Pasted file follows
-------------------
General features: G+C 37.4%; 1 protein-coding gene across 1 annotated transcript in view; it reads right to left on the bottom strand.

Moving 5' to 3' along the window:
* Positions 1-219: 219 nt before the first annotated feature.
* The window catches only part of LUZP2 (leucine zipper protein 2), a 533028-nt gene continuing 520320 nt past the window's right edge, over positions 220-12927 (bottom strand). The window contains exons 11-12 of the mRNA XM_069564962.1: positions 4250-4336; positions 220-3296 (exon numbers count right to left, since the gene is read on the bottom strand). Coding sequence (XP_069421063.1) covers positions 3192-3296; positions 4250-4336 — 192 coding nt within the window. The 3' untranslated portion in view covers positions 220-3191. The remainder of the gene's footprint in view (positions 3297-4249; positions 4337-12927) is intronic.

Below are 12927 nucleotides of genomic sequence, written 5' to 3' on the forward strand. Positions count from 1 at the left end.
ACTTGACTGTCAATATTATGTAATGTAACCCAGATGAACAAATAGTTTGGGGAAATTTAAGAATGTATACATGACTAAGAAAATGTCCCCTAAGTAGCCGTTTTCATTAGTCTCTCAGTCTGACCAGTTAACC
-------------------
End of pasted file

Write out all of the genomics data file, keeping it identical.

General features: G+C 37.4%; 1 protein-coding gene across 1 annotated transcript in view; it reads right to left on the bottom strand.

Moving 5' to 3' along the window:
* Positions 1-219: 219 nt before the first annotated feature.
* The window catches only part of LUZP2 (leucine zipper protein 2), a 533028-nt gene continuing 520320 nt past the window's right edge, over positions 220-12927 (bottom strand). The window contains exons 11-12 of the mRNA XM_069564962.1: positions 4250-4336; positions 220-3296 (exon numbers count right to left, since the gene is read on the bottom strand). Coding sequence (XP_069421063.1) covers positions 3192-3296; positions 4250-4336 — 192 coding nt within the window. The 3' untranslated portion in view covers positions 220-3191. The remainder of the gene's footprint in view (positions 3297-4249; positions 4337-12927) is intronic.

Below are 12927 nucleotides of genomic sequence, written 5' to 3' on the forward strand. Positions count from 1 at the left end.
ACTTGACTGTCAATATTATGTAATGTAACCCAGATGAACAAATAGTTTGGGGAAATTTAAGAATGTATACATGACTAAGAAAATGTCCCCTAAGTAGCCGTTTTCATTAGTCTCTCAGTCTGACCAGTTAACC